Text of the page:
Israeli Prime Minister Benjamin Netanyahu. Israel's state attorney's office said Thursday that it intends to indict several of Netanyahu's close associates. File photo: Abir Sultan/Pool Photo via AP.

Tel Aviv - Israel's state attorney's office said Thursday that it intends to indict several of Prime Minister Benjamin Netanyahu's close associates in a bribery scandal involving German submarines.

The office of Shai Nitzan said that it intends to press charges against Netanyahu's personal attorney and distant relative, David Shimron, as well as businessman Miki Ganor and former Netanyahu aide David Sharan, among four others, pending a hearing for all of them.

Shimron is facing charges of money laundering, while Ganor and Sharan are facing bribery charges, according to a statement from the office.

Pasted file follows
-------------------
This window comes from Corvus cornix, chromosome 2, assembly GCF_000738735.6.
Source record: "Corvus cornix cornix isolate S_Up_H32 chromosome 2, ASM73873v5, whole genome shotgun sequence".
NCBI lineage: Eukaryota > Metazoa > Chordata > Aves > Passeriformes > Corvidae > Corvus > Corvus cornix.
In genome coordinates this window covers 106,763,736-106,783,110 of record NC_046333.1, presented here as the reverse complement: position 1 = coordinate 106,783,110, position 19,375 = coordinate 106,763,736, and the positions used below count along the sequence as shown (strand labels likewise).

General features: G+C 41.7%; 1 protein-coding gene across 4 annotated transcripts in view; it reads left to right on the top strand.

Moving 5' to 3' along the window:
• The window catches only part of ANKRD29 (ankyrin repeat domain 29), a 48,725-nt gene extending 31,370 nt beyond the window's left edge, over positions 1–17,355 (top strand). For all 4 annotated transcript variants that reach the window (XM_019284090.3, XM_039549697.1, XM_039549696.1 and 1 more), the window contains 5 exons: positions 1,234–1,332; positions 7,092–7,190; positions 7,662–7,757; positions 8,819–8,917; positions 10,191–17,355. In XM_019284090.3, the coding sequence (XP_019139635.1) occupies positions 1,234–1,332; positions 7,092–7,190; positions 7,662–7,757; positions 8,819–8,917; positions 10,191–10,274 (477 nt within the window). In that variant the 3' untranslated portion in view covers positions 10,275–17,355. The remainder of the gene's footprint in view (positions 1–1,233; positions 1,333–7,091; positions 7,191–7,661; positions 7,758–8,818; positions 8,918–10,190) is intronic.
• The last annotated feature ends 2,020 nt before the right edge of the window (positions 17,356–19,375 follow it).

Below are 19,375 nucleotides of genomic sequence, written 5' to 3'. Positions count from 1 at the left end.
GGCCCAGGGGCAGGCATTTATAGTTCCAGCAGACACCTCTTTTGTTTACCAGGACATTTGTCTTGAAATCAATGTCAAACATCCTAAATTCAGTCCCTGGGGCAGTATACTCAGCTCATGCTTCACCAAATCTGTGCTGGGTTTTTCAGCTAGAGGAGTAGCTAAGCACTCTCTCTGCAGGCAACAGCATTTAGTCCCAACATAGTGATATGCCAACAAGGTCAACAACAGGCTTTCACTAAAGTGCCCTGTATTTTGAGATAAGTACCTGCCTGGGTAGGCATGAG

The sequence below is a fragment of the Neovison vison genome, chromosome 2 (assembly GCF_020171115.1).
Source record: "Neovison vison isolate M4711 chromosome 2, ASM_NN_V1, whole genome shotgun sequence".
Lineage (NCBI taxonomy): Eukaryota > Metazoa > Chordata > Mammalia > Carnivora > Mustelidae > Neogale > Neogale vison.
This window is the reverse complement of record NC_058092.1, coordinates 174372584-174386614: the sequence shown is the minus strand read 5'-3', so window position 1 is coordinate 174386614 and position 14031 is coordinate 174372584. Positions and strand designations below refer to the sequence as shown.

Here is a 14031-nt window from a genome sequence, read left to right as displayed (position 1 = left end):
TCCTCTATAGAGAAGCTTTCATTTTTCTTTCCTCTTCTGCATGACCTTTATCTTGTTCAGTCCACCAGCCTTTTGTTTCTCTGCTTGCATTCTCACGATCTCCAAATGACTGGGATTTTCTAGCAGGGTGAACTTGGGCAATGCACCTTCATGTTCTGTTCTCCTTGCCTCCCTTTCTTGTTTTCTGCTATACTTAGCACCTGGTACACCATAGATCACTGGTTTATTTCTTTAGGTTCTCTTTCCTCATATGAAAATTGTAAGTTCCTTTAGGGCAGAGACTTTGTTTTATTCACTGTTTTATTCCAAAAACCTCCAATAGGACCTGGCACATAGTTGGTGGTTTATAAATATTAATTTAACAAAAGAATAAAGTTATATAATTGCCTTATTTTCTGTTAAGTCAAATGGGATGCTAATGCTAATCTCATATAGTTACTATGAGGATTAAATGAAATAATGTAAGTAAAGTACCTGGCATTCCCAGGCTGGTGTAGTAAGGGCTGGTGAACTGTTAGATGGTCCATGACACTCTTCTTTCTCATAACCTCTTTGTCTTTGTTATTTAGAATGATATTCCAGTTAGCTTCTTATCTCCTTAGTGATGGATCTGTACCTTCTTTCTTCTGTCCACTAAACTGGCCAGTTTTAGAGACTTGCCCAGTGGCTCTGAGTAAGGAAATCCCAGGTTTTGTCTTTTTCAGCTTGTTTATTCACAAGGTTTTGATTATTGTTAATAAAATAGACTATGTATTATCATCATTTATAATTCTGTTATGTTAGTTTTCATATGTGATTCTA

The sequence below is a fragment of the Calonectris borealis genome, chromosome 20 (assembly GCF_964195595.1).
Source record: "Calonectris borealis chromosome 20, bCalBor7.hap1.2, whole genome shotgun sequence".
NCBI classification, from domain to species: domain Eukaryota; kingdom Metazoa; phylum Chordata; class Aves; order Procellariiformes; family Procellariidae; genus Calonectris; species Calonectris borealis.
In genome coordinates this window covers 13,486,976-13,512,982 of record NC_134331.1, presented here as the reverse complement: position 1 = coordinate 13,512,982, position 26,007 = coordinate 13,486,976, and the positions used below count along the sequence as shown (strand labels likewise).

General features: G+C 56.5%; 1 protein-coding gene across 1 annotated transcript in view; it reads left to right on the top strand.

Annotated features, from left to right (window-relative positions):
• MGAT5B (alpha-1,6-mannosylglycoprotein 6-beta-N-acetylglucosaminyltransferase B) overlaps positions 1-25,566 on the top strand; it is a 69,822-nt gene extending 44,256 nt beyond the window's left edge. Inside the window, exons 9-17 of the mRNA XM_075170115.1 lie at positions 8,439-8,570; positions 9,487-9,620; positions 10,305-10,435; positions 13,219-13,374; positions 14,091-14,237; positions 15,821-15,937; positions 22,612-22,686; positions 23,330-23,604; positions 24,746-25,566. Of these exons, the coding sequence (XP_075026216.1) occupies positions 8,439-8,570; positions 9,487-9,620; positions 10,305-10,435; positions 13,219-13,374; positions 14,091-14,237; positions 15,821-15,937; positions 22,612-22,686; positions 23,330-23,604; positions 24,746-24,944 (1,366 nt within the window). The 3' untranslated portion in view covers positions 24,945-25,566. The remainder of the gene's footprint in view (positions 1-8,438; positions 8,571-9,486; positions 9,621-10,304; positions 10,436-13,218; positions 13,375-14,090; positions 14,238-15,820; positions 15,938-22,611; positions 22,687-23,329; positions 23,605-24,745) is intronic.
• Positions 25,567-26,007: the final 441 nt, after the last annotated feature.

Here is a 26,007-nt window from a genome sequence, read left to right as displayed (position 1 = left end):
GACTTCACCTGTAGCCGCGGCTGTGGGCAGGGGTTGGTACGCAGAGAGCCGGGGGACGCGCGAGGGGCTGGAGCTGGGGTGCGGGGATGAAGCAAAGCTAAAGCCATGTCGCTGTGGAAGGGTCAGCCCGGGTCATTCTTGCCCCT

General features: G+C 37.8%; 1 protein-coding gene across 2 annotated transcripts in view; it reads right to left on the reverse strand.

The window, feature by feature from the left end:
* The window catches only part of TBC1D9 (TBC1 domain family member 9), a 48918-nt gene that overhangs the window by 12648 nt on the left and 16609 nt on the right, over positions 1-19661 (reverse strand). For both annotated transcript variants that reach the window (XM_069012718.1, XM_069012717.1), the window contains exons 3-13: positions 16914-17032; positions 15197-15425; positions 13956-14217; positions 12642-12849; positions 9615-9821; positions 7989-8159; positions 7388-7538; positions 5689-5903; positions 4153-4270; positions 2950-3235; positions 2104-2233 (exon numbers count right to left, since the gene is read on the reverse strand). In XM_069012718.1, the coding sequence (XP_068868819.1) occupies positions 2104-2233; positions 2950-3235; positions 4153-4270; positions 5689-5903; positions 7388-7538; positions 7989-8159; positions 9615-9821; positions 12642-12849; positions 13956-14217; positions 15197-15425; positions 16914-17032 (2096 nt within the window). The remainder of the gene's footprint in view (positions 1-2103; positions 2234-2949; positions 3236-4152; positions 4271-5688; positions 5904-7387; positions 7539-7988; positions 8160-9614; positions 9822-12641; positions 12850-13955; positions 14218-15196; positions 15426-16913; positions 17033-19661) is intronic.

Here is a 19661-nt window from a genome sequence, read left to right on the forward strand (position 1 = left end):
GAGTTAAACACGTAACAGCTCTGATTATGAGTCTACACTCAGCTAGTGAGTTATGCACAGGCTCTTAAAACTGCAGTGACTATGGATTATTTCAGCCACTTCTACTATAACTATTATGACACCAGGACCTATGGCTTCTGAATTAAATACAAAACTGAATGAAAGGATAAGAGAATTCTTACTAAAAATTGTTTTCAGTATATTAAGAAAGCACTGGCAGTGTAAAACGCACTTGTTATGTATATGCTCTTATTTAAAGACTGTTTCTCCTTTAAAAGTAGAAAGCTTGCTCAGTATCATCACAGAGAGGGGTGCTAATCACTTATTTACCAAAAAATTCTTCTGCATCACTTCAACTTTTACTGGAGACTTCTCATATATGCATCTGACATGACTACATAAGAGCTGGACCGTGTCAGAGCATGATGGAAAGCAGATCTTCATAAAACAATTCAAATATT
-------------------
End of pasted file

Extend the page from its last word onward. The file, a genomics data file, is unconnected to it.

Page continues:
Former deputy chief of staff of Israel's National Security Department, Avriel Bar Josef, whom police had earlier said there was evidence against, was named in the statement but not facing charges.

Netanyahu was questioned in this case, known in the Israeli media as Case 3000 and the "submarine affair," but not as a suspect.

Last month, the attorney general announced Netanyahu would be charged with bribery, fraud and breach of trust in three separate cases.

In October 2016, Netanyahu signed a multibillion-dollar framework agreement to acquire three submarines and naval vessels from German industrial giant ThyssenKrupp, against the opinion of then-defence minister Moshe Yaalon and others in the defence establishment.

The case first made headlines when it was revealed that Shimron was contracted by the Israeli representative of ThyssenKrupp Marine Systems (TKMS). Shimron is not only Netanyahu's lawyer, but also a lawyer for Ganor, who was a TKMS distributor and stood to receive a million-dollar commission from the deal.

Ganor is now one of the key witnesses in the case.

Police suspect that Shimron used his connections to Netanyahu to advance the deal, and that he received around 73,000 dollars for "opening doors." Shimron previously denied the allegations.

Although the German government green-lighted the deal last year, the submarines cannot be delivered until the corruption investigation has been concluded.